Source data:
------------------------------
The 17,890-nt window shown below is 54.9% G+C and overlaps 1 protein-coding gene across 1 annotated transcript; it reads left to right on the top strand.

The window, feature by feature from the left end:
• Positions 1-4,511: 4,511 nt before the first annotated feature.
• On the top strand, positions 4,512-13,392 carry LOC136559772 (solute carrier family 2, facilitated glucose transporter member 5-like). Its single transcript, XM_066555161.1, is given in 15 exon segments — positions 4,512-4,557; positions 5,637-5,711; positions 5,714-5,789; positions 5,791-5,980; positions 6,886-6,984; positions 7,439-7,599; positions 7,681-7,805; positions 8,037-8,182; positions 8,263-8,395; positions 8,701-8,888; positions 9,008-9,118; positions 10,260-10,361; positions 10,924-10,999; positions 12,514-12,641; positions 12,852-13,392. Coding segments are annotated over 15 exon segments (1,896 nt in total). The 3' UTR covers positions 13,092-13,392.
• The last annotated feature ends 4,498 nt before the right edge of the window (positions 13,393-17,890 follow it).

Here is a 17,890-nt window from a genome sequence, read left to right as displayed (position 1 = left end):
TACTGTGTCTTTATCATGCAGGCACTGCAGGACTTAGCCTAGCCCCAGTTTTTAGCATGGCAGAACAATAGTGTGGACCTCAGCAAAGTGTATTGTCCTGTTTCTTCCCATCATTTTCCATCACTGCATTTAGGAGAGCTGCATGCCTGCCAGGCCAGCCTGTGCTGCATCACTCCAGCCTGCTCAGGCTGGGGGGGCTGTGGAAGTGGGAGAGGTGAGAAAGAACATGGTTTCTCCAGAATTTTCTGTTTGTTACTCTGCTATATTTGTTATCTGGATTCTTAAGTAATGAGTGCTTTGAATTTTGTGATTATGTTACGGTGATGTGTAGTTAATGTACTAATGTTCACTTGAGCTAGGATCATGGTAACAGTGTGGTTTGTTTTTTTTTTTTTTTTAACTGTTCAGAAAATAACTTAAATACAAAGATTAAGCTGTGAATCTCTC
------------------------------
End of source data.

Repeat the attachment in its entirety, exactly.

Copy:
The 17,890-nt window shown below is 54.9% G+C and overlaps 1 protein-coding gene across 1 annotated transcript; it reads left to right on the top strand.

The window, feature by feature from the left end:
• Positions 1-4,511: 4,511 nt before the first annotated feature.
• On the top strand, positions 4,512-13,392 carry LOC136559772 (solute carrier family 2, facilitated glucose transporter member 5-like). Its single transcript, XM_066555161.1, is given in 15 exon segments — positions 4,512-4,557; positions 5,637-5,711; positions 5,714-5,789; positions 5,791-5,980; positions 6,886-6,984; positions 7,439-7,599; positions 7,681-7,805; positions 8,037-8,182; positions 8,263-8,395; positions 8,701-8,888; positions 9,008-9,118; positions 10,260-10,361; positions 10,924-10,999; positions 12,514-12,641; positions 12,852-13,392. Coding segments are annotated over 15 exon segments (1,896 nt in total). The 3' UTR covers positions 13,092-13,392.
• The last annotated feature ends 4,498 nt before the right edge of the window (positions 13,393-17,890 follow it).

Here is a 17,890-nt window from a genome sequence, read left to right as displayed (position 1 = left end):
TACTGTGTCTTTATCATGCAGGCACTGCAGGACTTAGCCTAGCCCCAGTTTTTAGCATGGCAGAACAATAGTGTGGACCTCAGCAAAGTGTATTGTCCTGTTTCTTCCCATCATTTTCCATCACTGCATTTAGGAGAGCTGCATGCCTGCCAGGCCAGCCTGTGCTGCATCACTCCAGCCTGCTCAGGCTGGGGGGGCTGTGGAAGTGGGAGAGGTGAGAAAGAACATGGTTTCTCCAGAATTTTCTGTTTGTTACTCTGCTATATTTGTTATCTGGATTCTTAAGTAATGAGTGCTTTGAATTTTGTGATTATGTTACGGTGATGTGTAGTTAATGTACTAATGTTCACTTGAGCTAGGATCATGGTAACAGTGTGGTTTGTTTTTTTTTTTTTTTTAACTGTTCAGAAAATAACTTAAATACAAAGATTAAGCTGTGAATCTCTC